In the 1980s and 1990s, a southern style plebeian politics has rocked North India. The names of Mulayam Singh Yadav, Laloo Yadav, Kanshi Ram and Mayawati – all ‘vernacular’ politicians who have risen from below – repeatedly make headlines. They are not united. Nonetheless, these and other lower caste leaders often make or break coalitions in power. Their total vote share continues to be lower than that for the Congress and BJP respectively, but it is enough to force concessions from the two largest parties. In the three national elections held between 1996 and 1999, the various parties explicitly representing lower castes, in the aggregate, received between 18 to 20 per cent of the national vote, as against 20-25 per cent for the BJP, and 23-29 per cent for the Congress party.3

Thus, disunity at the level of political parties notwithstanding, lower-caste politics has come to stay.4 It has, as often noted, not only introduced a new colouring of phrases, diction and styles in politics, but also pressed the polity in new policy directions. An enlarged affirmative action programme and an emerging restructuration of the power structure on the ground – street-level bureaucracies and police stations – are by far the most striking substantive success of such politicians. An extra 27 per cent reservation for the lower castes to central government jobs and educational seats has been both added by Delhi and approved by the Supreme Court. In the 1950s, only 22.5 per cent of such jobs were reserved, and more than three-fourths were openly competitive. Today, these proportions are 49.5 and 50.5 per cent respectively. At the state level, of course, the OBC quotas have been higher for a long time in southern India.



Indian politics thus has a new lower caste thrust, now prevalent both in the North as well as the South. Democracy has been substantially indigenized, and the shadow of Oxbridge has left India’s political centre-stage. All of this is a clear sign of declining social inequalities, though we do not yet have very good data on whether economic inequalities have also gone down.

None of the above should be construed to mean that India cannot be made still more democratic. There is no doubt that many battles for social dignity and equality for the lower castes still lie ahead, even in South India; and so do struggles for women and minorities. The emerging hostility between the upper OBCs and scheduled castes in several parts of the country is another example of an unfinished social transformation. However, there is no doubt left that democracy has already energized India’s plebeian orders. They have challenged the traditional forms of clientelistic politics and started fighting for greater power. As a consequence, India’s democracy is deeper, but many democratic battles still remain.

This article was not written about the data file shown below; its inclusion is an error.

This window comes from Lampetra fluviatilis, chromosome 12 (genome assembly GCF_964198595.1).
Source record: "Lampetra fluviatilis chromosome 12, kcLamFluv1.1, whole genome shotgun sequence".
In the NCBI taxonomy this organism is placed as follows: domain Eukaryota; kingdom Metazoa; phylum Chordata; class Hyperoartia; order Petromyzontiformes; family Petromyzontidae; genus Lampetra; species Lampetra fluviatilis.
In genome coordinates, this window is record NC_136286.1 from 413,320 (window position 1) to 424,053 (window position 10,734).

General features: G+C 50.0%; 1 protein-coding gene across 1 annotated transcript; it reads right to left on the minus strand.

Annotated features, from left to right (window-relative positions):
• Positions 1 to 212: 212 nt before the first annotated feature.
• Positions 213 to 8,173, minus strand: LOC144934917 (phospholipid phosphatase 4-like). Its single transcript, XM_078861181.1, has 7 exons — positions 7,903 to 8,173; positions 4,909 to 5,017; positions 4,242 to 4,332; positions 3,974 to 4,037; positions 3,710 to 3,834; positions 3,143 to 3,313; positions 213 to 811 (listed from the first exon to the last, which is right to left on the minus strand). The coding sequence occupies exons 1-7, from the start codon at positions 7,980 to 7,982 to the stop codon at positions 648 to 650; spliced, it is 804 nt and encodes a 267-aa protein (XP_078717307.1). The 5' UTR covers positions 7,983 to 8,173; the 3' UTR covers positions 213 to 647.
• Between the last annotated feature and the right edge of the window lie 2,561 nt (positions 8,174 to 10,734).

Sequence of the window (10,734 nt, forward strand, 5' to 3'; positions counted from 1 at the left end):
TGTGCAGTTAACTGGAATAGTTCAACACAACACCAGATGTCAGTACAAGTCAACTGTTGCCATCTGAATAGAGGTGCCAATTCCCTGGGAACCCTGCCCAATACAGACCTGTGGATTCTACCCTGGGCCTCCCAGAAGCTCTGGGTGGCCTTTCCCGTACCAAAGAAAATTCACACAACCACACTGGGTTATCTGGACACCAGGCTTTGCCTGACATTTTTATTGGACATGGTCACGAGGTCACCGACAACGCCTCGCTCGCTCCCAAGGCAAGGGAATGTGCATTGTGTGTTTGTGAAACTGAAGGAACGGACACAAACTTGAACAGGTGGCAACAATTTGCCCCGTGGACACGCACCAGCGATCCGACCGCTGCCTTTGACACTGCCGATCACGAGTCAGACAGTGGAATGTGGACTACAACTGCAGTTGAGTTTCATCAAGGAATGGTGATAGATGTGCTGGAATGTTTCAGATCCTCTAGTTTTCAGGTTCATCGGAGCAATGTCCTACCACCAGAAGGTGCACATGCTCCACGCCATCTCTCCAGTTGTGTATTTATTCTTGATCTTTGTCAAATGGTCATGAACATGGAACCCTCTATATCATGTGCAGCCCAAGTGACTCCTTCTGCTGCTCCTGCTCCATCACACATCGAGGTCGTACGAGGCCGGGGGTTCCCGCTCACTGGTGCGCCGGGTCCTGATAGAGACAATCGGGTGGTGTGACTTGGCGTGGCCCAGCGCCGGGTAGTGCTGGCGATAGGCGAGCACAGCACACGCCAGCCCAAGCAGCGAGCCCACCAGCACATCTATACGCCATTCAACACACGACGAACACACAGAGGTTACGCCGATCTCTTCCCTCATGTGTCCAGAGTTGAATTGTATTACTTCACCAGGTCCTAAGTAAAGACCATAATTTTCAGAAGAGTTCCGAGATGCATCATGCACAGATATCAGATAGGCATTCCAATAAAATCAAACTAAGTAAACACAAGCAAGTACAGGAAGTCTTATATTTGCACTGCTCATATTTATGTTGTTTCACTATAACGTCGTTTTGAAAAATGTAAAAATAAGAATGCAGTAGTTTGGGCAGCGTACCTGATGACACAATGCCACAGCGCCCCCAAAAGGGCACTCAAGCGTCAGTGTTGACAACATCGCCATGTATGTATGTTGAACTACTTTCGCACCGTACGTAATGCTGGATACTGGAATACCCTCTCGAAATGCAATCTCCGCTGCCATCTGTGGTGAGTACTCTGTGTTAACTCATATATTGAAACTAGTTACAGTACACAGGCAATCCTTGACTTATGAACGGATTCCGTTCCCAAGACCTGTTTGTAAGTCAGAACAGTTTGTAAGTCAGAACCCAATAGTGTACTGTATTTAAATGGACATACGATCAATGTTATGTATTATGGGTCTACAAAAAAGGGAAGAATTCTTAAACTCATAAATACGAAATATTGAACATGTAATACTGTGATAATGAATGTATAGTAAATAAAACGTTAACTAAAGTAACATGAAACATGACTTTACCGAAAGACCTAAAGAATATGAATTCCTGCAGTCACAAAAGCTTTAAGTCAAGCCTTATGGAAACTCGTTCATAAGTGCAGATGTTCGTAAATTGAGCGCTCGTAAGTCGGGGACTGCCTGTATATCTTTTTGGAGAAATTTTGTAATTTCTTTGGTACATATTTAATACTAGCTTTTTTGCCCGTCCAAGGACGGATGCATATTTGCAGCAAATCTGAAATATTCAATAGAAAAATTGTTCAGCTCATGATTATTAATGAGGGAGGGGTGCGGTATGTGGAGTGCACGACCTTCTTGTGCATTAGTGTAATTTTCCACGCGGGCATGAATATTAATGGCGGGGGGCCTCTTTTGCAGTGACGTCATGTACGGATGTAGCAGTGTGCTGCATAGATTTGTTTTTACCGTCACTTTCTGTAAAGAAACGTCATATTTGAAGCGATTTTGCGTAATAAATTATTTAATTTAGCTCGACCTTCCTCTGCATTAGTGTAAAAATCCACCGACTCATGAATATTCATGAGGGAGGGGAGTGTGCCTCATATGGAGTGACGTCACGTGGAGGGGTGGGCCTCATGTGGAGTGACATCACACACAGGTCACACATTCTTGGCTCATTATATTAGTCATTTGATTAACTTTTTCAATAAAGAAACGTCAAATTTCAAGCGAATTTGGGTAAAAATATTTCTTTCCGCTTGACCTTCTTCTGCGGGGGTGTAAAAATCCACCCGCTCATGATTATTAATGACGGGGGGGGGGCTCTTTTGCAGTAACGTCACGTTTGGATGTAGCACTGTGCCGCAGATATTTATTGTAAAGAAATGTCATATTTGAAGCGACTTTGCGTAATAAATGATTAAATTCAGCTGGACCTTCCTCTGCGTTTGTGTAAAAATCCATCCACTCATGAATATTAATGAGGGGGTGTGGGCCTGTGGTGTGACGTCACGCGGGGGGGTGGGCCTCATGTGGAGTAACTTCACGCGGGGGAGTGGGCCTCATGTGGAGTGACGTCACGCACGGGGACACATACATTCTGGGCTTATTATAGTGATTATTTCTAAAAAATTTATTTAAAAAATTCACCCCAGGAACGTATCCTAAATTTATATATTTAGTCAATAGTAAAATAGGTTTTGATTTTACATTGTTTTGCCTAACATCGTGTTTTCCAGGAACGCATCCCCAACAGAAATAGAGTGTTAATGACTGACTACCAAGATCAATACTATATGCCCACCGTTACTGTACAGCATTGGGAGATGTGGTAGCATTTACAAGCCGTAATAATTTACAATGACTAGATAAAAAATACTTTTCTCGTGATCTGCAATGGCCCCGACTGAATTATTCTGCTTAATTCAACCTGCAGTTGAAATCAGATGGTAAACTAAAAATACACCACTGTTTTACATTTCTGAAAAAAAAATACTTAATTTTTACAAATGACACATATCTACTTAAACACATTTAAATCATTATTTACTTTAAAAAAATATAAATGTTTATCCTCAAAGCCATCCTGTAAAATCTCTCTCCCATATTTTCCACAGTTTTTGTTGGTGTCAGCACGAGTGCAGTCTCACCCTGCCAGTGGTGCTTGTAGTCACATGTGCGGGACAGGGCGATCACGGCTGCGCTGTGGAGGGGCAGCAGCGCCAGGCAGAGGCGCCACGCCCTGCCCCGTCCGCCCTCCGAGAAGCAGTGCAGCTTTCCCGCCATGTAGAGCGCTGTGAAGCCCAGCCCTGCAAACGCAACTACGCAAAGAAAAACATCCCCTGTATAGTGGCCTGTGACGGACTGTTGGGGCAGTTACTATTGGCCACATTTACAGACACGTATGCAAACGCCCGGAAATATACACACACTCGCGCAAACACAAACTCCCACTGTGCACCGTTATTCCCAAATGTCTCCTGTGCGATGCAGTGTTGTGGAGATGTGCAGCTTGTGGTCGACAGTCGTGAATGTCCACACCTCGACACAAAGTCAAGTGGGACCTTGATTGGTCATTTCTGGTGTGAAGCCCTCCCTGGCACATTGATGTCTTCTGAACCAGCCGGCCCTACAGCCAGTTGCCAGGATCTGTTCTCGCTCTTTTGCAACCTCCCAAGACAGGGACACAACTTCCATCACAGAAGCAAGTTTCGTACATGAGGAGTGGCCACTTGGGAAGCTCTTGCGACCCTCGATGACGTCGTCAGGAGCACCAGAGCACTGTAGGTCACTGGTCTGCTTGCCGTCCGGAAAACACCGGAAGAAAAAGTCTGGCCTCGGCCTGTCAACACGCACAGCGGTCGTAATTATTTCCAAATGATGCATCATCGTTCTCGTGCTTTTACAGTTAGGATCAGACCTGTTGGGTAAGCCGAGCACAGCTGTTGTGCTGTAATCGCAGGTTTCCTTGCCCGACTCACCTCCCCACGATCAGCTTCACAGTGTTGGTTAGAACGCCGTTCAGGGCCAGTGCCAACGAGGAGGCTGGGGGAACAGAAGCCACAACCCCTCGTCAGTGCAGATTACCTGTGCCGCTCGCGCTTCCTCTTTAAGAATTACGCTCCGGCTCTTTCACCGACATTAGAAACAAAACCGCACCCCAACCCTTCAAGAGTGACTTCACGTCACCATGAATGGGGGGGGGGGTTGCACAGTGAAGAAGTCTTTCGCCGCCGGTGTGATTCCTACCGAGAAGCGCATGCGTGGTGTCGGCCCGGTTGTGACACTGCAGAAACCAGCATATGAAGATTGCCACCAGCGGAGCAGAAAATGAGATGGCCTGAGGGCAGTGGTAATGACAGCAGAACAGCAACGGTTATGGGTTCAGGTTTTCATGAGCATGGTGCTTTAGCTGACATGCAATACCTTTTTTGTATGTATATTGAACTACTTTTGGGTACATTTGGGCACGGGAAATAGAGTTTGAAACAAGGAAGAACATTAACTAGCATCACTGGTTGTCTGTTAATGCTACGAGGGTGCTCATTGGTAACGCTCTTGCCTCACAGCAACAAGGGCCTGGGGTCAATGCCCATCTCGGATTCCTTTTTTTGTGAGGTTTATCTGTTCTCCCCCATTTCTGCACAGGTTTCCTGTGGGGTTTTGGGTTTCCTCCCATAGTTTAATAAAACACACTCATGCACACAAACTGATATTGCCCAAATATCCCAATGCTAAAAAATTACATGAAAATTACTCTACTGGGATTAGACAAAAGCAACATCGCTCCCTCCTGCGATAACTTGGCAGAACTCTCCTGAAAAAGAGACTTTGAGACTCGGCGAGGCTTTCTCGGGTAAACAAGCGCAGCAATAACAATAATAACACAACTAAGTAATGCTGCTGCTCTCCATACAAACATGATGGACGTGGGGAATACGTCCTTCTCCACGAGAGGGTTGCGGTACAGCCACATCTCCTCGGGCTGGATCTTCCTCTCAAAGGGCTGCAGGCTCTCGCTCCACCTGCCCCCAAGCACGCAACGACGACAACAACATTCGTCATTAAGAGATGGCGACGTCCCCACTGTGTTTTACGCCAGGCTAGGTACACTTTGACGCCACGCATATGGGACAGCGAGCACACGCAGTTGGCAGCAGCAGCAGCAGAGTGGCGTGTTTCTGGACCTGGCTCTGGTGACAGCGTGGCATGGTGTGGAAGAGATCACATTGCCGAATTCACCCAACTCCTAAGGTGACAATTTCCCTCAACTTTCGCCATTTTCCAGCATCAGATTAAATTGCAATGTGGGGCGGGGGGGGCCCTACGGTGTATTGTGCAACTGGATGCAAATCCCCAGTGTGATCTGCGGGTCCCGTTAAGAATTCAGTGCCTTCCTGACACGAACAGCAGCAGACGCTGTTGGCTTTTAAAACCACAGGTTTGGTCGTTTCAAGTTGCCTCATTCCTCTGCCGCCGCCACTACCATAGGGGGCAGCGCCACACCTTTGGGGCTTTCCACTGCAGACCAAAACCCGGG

* This article is based on a recent talk given at the Asia Society, New York. Some of the arguments are developed at length in my ‘Is India Becoming More Democratic?’, Journal of Asian Studies, forthcoming, February 2000.

1.. The Gini Coefficient ranges between 0 and 1. The closer a country is to 1, the more unequal it is. Given similar Gini Coefficients, countries with higher per capita incomes (USA) would have far less poverty than those with lower per capita incomes (India).

2. In the two other South Indian states, Karnakata and Andhra Pradesh, a lower caste thrust in politics, though present, has been less pronounced.

3. Based on the Election Commission, 1996, pp. 40-51, and Election Commission, 1998, pp. 49-56. The 1999 data are provisional. The explicitly lower-caste parties are: JD (various versions), RJD, SP, BSP, JP, ADMK, DMK, MDMK, PMK, BJD, and RPI.

4. In the 1999 elections, it was widely predicted that the lower-caste parties in the North would be dealt a serious blow by the electorate. In UP, SP and BSP increased their share of seats, even as their votes marginally declined; in Bihar, RJD kept its vote share intact, but lost seats due to the BJP’s superior coalition-making strategy.